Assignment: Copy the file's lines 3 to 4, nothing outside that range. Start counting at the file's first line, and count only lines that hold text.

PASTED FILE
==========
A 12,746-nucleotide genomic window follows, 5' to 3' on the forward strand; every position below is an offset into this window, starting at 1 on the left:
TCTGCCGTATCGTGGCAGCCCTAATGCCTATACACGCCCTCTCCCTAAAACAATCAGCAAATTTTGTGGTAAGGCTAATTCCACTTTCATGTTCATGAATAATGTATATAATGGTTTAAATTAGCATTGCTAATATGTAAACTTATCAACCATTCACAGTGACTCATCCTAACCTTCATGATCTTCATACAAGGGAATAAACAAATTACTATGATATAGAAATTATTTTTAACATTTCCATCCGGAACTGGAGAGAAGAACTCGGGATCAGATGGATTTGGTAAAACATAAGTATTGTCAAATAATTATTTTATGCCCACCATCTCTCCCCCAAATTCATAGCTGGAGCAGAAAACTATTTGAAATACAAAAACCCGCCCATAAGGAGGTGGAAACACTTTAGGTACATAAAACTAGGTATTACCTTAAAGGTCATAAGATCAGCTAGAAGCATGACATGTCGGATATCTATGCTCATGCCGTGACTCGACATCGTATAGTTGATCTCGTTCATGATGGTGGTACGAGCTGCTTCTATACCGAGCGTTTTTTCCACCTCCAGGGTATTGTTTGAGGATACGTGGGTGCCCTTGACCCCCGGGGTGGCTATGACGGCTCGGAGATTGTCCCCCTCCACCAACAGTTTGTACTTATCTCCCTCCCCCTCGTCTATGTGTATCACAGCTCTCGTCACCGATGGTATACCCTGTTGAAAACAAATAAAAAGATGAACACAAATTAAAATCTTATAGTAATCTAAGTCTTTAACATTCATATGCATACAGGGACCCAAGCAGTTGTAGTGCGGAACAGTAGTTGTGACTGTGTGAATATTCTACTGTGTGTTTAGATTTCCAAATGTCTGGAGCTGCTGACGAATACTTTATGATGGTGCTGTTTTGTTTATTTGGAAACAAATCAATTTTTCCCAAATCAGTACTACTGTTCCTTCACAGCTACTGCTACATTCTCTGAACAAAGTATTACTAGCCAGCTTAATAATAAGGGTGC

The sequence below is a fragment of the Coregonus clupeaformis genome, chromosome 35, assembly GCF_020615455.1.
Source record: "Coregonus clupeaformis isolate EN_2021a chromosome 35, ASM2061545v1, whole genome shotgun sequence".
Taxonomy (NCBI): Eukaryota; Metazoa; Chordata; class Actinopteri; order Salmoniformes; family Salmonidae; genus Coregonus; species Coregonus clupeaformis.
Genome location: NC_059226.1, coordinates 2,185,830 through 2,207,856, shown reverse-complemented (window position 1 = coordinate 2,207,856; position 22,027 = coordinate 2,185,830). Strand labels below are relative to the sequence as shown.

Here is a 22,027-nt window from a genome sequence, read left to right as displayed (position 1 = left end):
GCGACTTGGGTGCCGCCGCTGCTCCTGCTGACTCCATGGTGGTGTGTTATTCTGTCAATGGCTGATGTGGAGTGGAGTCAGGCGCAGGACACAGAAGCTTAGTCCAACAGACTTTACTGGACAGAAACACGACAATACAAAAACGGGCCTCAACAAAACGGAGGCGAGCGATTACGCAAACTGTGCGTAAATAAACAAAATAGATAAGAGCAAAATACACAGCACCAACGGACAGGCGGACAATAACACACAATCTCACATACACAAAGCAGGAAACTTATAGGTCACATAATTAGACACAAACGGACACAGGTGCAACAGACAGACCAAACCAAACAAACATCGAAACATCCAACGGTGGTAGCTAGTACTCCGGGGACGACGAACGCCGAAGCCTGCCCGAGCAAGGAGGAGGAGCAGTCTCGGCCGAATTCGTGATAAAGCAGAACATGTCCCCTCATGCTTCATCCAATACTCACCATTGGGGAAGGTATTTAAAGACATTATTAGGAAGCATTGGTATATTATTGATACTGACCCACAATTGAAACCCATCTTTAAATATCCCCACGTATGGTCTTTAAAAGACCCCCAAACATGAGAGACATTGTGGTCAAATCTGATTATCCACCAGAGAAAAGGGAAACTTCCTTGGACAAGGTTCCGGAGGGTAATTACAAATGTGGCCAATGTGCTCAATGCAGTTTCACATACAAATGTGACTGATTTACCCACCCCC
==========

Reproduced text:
The sequence below is a fragment of the Coregonus clupeaformis genome, chromosome 35, assembly GCF_020615455.1.
Source record: "Coregonus clupeaformis isolate EN_2021a chromosome 35, ASM2061545v1, whole genome shotgun sequence".